Coming up to the former Hotel Viennoise on the third floor of the ramshackle but very grand and spacious 7 Champollion Street, there are blue, red, and gold hand-painted wooden signs advertising the “Studio Viennoise — by appointment only.” They are a charming beginning to an absorbing interactive exhibition about portrait photography in Egypt, “On Photography, at Studio Viennoise.”
The show has an emphasis on downtown Cairo’s old photographic studios, and the often Armenian families and figures who ran them. A “living studio” recreates the bygone experience of getting a special photo taken of yourself, and there is a large collection of photographs dating from the 1940s to now, memorabilia, old cameras, and video testimonies.
Organizers Heba Farid and Paul Ayoub-Geday of CULTNAT’s Photographic Memory of Egypt project have gathered photographs from private collections and studio archives. They have put together a label for each image that indicates the photographer, date, location, medium, and to whom it belongs, as well as reproducing any caption it bears. They have also interviewed various relevant people about vanishing aspects of photography – such as a camera repairman in Port Said, photographer Adel Atta of the still active Studio Venise, and a portrait photographer whose studio is a beach in Alexandria.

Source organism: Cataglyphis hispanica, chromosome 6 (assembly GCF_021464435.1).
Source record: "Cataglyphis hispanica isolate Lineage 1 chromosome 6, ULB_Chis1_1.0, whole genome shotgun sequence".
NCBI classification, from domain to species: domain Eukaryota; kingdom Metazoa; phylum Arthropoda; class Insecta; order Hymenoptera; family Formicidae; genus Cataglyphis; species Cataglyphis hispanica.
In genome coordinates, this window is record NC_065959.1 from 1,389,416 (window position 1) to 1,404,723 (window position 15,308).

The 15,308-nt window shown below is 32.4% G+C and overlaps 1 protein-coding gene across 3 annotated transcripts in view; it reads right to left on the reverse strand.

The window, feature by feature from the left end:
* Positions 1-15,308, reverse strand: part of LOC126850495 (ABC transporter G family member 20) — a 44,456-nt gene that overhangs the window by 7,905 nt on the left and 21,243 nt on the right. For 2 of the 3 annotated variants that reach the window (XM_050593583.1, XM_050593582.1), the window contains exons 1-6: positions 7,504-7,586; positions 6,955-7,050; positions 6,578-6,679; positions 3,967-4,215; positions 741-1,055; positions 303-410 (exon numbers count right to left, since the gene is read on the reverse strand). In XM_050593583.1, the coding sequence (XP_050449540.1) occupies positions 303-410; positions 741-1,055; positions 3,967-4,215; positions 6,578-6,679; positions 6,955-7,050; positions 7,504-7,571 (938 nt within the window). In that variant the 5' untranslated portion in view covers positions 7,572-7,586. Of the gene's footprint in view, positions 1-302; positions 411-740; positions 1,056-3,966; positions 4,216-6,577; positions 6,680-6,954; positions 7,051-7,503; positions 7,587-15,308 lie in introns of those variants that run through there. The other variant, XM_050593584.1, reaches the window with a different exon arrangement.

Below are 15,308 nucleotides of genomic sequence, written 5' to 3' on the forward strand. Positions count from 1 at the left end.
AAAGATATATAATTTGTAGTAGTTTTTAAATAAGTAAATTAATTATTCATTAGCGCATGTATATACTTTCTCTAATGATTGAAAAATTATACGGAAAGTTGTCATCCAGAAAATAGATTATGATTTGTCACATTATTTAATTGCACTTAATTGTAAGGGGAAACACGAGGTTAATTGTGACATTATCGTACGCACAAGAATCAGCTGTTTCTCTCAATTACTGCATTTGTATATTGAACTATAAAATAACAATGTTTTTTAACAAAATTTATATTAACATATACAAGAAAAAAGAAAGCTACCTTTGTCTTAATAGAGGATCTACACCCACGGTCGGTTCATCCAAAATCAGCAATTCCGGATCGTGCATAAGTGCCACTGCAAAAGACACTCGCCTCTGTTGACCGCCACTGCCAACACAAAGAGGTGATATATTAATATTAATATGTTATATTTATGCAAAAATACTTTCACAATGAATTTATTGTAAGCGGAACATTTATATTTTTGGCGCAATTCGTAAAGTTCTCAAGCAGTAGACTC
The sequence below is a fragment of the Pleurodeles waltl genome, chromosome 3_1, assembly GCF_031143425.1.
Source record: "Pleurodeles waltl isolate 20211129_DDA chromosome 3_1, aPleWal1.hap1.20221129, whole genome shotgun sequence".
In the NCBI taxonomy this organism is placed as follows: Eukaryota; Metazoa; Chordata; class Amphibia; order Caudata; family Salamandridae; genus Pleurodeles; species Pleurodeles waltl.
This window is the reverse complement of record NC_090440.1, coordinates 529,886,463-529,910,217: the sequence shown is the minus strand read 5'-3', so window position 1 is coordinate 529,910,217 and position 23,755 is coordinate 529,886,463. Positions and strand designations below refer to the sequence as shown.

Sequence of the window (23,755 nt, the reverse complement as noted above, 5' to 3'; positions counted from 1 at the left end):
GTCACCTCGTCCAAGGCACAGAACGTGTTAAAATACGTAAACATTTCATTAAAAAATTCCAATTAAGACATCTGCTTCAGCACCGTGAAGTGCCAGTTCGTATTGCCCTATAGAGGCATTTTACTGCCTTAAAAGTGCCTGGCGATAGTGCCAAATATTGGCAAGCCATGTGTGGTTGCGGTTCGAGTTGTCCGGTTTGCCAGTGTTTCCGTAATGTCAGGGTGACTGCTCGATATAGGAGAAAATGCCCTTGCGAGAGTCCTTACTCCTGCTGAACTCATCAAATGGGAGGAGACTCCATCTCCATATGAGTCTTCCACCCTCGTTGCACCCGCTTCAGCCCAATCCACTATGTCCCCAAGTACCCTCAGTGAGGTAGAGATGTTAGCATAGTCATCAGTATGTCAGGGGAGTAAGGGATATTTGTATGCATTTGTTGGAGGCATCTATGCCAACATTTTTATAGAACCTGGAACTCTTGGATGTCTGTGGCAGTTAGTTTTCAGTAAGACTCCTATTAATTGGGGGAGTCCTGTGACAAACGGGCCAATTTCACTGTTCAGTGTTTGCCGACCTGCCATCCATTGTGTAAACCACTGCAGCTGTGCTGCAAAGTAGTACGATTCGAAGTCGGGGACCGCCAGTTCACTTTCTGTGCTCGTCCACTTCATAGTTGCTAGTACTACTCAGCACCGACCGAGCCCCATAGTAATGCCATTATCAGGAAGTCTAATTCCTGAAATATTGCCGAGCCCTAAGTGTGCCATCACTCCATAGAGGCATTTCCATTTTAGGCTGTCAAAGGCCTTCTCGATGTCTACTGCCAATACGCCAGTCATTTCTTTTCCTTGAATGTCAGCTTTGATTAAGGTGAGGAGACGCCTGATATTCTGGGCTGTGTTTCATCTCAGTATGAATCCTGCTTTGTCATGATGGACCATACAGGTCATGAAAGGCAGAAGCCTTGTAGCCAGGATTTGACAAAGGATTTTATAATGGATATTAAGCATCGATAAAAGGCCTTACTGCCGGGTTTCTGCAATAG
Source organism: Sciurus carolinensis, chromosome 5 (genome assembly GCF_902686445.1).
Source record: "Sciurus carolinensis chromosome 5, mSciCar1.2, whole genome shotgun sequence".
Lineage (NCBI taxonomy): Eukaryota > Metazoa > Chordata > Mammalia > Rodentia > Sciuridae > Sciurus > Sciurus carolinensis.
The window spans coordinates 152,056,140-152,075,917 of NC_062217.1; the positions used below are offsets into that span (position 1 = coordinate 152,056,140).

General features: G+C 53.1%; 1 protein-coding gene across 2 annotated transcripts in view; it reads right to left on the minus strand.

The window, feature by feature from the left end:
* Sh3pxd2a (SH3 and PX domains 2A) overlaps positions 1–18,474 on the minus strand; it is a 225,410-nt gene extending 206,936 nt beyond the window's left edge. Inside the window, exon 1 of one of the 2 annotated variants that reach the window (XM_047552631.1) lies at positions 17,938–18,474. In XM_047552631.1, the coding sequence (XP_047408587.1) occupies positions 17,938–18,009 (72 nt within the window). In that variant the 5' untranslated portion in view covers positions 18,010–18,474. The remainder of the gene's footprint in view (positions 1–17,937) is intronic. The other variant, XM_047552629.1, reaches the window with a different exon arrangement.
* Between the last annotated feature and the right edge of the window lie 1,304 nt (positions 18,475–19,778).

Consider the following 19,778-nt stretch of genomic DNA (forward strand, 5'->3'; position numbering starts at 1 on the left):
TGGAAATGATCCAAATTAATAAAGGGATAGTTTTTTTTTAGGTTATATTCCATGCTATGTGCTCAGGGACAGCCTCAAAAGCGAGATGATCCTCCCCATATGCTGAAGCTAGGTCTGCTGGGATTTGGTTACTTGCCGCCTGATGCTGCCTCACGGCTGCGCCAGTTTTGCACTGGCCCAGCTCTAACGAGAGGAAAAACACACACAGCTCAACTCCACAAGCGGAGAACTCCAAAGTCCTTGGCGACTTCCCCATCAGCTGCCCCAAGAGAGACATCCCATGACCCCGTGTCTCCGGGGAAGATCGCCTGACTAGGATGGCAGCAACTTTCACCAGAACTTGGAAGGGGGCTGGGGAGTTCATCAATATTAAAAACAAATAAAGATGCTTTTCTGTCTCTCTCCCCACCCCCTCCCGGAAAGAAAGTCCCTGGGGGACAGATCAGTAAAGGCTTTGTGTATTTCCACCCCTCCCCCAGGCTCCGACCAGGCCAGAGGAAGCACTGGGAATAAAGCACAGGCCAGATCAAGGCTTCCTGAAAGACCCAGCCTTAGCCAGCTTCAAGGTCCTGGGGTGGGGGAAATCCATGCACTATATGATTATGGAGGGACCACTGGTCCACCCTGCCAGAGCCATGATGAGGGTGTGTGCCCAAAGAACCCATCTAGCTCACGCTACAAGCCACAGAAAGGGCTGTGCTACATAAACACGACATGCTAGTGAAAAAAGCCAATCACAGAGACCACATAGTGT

The Hotel Viennoise, built in the 1910s, gives all the exhibitions it hosts an atmosphere of dark faded grandeur, and that definitely suits the earlier photos in the show. The space has been cleaned up just enough — peeling paint and stained floral wallpaper remain. The lighting and videos (which are all happily short) are very simply installed. The mismatched frames of the photographs emphasize that they have only been brought together temporarily.
For “Studio Viennoise” itself, visitors need to check the schedule of the 10 photographers who will be working and make an appointment. The styles of portraiture vary. At one end of the spectrum is the old-fashioned, with Adel Attia (who learned from Van Leo himself and built his own equipment) and Katrine Dirckinck-Holmfeld (a Danish artist using a residency at the Townhouse gallery to re-stage Armand photos of celebrities and weddings from the 1930s to the 1960s). On the other end, Keith Lane is using an iPhone and David Maher is creating campaign posters, complete with logos and slogans, for visitors who fancy themselves as parliamentary candidates.
People can rediscover what it’s like to have to wait their turn for a photograph, have a personal encounter with a photographer, and then wait a few days to get the print. All the prints will be shown at the exhibition’s vernissage on 16 December, but a few have already been added to the show.
On the walls of the waiting room, complete with an old-fashioned desk and desk-lamp, are hand-signed cinematic photographs of cultural personalities and ordinary people by Alban (Aram Arnavoudian), his wife Chake, and Selim Yousef from the 1940s.
In the studio, you can step around bits of equipment to look at photographs by Van Leo (Levon Boyadjian) and Studio Bela (run by a Hungarian who apparently went by the name of Mr Bela) from the 1950s. Other rooms continue the chronology, and eventually we get large double portraits mounted on foamboard produced by a studio called Moments, in Alexandria, this year. Brightly colorful and much more ambitious in terms of scenarios than their 1940s counterparts (one couple are underwater, another hold surreal props), they appear nonetheless to be equally influenced by contemporary cinema — in this case, maybe Egyptian comedies.